Winter Food

Discussion in 'Managing Your Flock' started by Meg-hen, Nov 23, 2011.

  1. Meg-hen

    Meg-hen New Egg

    Nov 13, 2011
    I have 9 rhode island reds and 7 barred rocks. I am new to owning chickens and we just got a snow fall of 8 inches. It dawned on me that besides the grain, they will have nothing else to eat. Is there anything besides grain and water that I should give them in the winter? Thanks. [​IMG]
  2. centrarchid

    centrarchid Chicken Obsessed

    Sep 19, 2009
    Holts Summit, Missouri
    Your use of term grain. Does it mean same a formulated feed or do mean simply a mixture of grains?

    I try to include table scraps in morning and in addition to the quality formulated feed, a little scratch grains and even BOSS (black oil sunflower seeds) are provided. I also like to have handy something like alfalfa hay to provide to some greens with fiber. The BOSS and hay help maintain normal consistancy of the poo.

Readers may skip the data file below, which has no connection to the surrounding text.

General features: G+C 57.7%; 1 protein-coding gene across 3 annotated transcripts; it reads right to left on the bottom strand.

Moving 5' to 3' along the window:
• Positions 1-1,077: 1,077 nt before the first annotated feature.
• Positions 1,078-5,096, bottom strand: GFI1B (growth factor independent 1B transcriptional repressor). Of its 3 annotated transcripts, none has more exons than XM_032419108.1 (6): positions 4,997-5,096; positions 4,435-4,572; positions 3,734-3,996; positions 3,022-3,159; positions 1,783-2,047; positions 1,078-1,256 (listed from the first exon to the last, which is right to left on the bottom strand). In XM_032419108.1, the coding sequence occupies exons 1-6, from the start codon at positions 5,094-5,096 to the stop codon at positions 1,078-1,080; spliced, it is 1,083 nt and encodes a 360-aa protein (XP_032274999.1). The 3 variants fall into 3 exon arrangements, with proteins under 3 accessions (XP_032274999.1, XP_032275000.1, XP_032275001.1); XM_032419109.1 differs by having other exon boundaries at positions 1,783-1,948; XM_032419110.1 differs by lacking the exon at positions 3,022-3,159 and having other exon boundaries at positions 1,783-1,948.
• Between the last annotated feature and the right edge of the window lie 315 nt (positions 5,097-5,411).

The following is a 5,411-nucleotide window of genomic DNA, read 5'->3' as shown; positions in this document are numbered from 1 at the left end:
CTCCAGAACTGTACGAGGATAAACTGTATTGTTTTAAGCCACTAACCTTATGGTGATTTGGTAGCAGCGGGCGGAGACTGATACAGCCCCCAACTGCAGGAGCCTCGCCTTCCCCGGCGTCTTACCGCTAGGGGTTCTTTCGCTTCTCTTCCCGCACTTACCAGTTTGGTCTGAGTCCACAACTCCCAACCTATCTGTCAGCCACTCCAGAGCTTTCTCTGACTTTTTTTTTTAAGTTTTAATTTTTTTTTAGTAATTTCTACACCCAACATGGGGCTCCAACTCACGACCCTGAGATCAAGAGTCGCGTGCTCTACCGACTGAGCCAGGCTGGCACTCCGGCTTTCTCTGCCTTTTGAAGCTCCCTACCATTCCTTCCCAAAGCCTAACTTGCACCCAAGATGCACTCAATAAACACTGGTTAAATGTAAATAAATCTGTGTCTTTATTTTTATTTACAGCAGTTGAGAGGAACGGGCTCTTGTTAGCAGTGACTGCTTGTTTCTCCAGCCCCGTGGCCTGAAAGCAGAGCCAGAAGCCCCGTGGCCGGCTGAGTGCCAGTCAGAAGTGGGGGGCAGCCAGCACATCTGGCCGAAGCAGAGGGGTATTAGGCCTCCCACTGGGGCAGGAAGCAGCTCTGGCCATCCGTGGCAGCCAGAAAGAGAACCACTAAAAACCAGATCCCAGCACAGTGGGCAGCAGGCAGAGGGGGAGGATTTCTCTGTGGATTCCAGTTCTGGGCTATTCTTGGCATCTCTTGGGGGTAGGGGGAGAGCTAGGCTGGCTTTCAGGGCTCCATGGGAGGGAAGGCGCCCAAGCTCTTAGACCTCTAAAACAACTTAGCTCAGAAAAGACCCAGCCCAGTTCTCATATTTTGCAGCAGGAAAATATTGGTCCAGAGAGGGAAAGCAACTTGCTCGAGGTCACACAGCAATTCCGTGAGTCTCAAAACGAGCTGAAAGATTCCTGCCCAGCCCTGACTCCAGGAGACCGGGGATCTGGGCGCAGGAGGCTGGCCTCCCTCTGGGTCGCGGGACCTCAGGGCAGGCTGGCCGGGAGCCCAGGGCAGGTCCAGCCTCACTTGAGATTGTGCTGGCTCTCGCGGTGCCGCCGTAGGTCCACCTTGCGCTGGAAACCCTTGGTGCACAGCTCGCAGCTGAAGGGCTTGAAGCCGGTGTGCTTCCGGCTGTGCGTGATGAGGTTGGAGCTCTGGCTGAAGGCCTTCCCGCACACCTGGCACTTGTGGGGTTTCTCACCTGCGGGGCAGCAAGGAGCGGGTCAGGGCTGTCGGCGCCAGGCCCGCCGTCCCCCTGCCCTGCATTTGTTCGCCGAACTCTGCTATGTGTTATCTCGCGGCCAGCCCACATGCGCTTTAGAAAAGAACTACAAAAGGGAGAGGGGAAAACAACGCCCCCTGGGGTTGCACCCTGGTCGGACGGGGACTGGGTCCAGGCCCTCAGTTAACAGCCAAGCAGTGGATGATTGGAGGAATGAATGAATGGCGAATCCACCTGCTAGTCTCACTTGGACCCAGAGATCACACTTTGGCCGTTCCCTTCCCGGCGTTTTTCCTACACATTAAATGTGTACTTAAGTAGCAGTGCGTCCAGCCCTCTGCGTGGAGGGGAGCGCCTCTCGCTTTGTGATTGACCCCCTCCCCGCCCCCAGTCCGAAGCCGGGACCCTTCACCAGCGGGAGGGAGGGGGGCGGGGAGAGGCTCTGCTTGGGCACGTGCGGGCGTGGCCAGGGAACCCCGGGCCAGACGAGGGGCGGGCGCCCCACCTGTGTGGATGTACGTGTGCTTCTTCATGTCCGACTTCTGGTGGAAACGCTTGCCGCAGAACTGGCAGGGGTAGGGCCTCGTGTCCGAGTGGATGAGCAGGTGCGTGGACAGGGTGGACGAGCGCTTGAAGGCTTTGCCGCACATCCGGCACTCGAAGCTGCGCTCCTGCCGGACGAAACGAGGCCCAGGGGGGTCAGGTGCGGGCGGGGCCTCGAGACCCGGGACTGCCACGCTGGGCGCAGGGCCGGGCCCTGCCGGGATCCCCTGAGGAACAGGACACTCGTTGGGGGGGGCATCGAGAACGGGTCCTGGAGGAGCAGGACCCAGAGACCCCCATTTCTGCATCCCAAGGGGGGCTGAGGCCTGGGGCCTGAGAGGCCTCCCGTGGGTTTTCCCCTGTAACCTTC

Be prepared to increase the amount of feed availble as energy requirments increase as temperature decreases.
  3. vclark321

    vclark321 Chillin' With My Peeps

    Jul 30, 2011
    Bonney Lake
    I have freeze dried mealworms which I squeeze in my hand so they break up into smaller bites. I get some crickets from the local pet store for some activity, a little corn, lots of greens and almost over the hill fruits and veggies. Apple sauce, cottage cheese, yogurt (major treats) some high protein wet cat food (about 2 tablespoons) I have a board laying down in the dirt under leaves and every other day I lift it up and let the girls eat up the earthworms they find and tug out of the ground. My chickens are not too picky, but they would really prefer if I sat and hand fed them! [​IMG]
  4. WoodlandWoman

    WoodlandWoman Overrun With Chickens

    May 8, 2007
    Are you only feeding scratch grains? If so, I would switch over to a complete feed, like a layer feed. Some people feed a game bird feed or something like Flock Raiser and just supply oyster shell in place of the extra calcium that a layer feed provides. They need more protein, vitamins and minerals than plain grain can provide.

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